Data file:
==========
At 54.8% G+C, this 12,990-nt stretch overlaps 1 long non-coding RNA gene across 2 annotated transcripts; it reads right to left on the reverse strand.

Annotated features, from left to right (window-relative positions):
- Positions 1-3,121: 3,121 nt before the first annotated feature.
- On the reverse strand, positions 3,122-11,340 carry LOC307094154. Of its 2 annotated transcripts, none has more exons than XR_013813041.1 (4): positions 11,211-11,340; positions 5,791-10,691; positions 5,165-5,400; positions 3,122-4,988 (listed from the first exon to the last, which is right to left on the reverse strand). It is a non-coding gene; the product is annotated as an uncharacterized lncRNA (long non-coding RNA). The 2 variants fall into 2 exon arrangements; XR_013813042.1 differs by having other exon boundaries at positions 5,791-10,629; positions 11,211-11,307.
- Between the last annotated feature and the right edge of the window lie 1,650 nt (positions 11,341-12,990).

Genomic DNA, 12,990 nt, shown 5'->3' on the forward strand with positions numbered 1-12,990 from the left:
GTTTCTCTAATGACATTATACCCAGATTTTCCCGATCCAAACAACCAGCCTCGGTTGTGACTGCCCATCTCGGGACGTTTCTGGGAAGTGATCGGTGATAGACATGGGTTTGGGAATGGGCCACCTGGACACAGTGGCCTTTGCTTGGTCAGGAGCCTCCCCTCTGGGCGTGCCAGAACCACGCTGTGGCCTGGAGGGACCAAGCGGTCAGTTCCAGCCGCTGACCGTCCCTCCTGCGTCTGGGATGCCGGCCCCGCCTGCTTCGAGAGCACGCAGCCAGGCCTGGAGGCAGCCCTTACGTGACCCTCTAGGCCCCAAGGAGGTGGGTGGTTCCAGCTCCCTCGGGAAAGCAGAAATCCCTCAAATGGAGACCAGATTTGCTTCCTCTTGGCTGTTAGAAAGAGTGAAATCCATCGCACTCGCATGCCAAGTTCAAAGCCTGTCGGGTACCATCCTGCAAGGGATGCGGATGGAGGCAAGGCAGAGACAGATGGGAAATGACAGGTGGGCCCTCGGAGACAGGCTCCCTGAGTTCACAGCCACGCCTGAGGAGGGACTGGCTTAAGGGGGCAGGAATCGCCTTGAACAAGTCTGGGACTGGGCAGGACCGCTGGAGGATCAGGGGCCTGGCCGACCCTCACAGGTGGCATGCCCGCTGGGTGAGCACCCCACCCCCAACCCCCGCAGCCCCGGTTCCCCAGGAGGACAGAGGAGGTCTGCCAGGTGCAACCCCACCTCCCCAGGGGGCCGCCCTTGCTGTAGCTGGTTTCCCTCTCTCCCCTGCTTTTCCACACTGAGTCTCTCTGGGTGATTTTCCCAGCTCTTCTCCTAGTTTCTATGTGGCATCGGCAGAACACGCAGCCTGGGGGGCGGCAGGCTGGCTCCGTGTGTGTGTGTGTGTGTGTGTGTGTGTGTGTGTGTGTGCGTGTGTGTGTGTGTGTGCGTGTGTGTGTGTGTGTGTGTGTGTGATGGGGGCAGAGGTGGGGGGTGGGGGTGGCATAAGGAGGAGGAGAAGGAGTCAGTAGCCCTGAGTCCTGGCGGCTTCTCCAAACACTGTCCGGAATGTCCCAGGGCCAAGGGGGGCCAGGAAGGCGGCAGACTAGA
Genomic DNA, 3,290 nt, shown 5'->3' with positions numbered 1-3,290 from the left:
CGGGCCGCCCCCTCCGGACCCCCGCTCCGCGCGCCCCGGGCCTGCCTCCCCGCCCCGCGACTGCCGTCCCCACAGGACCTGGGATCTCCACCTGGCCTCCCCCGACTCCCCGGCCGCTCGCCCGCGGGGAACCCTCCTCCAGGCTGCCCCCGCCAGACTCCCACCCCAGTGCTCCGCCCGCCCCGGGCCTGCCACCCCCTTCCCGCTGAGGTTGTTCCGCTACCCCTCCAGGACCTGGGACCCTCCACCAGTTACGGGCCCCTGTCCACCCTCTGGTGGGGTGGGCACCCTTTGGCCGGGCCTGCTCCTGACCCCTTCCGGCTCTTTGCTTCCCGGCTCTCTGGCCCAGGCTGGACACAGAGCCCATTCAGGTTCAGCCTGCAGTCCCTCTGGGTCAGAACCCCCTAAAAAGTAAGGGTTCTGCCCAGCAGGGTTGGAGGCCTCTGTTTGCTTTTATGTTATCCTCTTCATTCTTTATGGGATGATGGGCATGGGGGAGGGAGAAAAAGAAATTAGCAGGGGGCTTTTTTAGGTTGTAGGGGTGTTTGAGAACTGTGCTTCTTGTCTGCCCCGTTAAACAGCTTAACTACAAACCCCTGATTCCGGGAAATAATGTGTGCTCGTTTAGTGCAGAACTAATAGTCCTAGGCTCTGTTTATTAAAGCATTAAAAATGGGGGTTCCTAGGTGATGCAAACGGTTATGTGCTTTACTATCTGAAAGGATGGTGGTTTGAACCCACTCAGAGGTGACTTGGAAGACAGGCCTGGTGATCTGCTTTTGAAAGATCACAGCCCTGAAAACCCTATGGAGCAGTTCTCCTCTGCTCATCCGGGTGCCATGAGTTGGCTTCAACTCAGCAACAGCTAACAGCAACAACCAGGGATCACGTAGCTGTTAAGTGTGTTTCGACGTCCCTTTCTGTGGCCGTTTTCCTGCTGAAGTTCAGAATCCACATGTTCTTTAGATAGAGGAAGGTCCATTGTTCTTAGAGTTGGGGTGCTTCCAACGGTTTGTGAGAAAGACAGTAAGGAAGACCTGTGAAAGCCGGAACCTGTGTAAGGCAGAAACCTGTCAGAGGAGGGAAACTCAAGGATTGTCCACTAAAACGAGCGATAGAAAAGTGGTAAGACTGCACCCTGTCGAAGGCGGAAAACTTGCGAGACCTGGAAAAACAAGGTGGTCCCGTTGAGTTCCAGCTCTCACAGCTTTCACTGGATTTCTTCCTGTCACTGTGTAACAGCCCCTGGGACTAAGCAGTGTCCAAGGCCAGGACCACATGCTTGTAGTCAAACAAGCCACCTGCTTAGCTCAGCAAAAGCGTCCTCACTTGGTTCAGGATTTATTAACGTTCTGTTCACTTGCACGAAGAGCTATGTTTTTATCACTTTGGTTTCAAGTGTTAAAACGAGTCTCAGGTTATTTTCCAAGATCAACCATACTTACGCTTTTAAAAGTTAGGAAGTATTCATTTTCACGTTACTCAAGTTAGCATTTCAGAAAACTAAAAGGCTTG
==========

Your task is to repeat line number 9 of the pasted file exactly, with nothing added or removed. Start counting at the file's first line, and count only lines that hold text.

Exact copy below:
CGGGCCGCCCCCTCCGGACCCCCGCTCCGCGCGCCCCGGGCCTGCCTCCCCGCCCCGCGACTGCCGTCCCCACAGGACCTGGGATCTCCACCTGGCCTCCCCCGACTCCCCGGCCGCTCGCCCGCGGGGAACCCTCCTCCAGGCTGCCCCCGCCAGACTCCCACCCCAGTGCTCCGCCCGCCCCGGGCCTGCCACCCCCTTCCCGCTGAGGTTGTTCCGCTACCCCTCCAGGACCTGGGACCCTCCACCAGTTACGGGCCCCTGTCCACCCTCTGGTGGGGTGGGCACCCTTTGGCCGGGCCTGCTCCTGACCCCTTCCGGCTCTTTGCTTCCCGGCTCTCTGGCCCAGGCTGGACACAGAGCCCATTCAGGTTCAGCCTGCAGTCCCTCTGGGTCAGAACCCCCTAAAAAGTAAGGGTTCTGCCCAGCAGGGTTGGAGGCCTCTGTTTGCTTTTATGTTATCCTCTTCATTCTTTATGGGATGATGGGCATGGGGGAGGGAGAAAAAGAAATTAGCAGGGGGCTTTTTTAGGTTGTAGGGGTGTTTGAGAACTGTGCTTCTTGTCTGCCCCGTTAAACAGCTTAACTACAAACCCCTGATTCCGGGAAATAATGTGTGCTCGTTTAGTGCAGAACTAATAGTCCTAGGCTCTGTTTATTAAAGCATTAAAAATGGGGGTTCCTAGGTGATGCAAACGGTTATGTGCTTTACTATCTGAAAGGATGGTGGTTTGAACCCACTCAGAGGTGACTTGGAAGACAGGCCTGGTGATCTGCTTTTGAAAGATCACAGCCCTGAAAACCCTATGGAGCAGTTCTCCTCTGCTCATCCGGGTGCCATGAGTTGGCTTCAACTCAGCAACAGCTAACAGCAACAACCAGGGATCACGTAGCTGTTAAGTGTGTTTCGACGTCCCTTTCTGTGGCCGTTTTCCTGCTGAAGTTCAGAATCCACATGTTCTTTAGATAGAGGAAGGTCCATTGTTCTTAGAGTTGGGGTGCTTCCAACGGTTTGTGAGAAAGACAGTAAGGAAGACCTGTGAAAGCCGGAACCTGTGTAAGGCAGAAACCTGTCAGAGGAGGGAAACTCAAGGATTGTCCACTAAAACGAGCGATAGAAAAGTGGTAAGACTGCACCCTGTCGAAGGCGGAAAACTTGCGAGACCTGGAAAAACAAGGTGGTCCCGTTGAGTTCCAGCTCTCACAGCTTTCACTGGATTTCTTCCTGTCACTGTGTAACAGCCCCTGGGACTAAGCAGTGTCCAAGGCCAGGACCACATGCTTGTAGTCAAACAAGCCACCTGCTTAGCTCAGCAAAAGCGTCCTCACTTGGTTCAGGATTTATTAACGTTCTGTTCACTTGCACGAAGAGCTATGTTTTTATCACTTTGGTTTCAAGTGTTAAAACGAGTCTCAGGTTATTTTCCAAGATCAACCATACTTACGCTTTTAAAAGTTAGGAAGTATTCATTTTCACGTTACTCAAGTTAGCATTTCAGAAAACTAAAAGGCTTG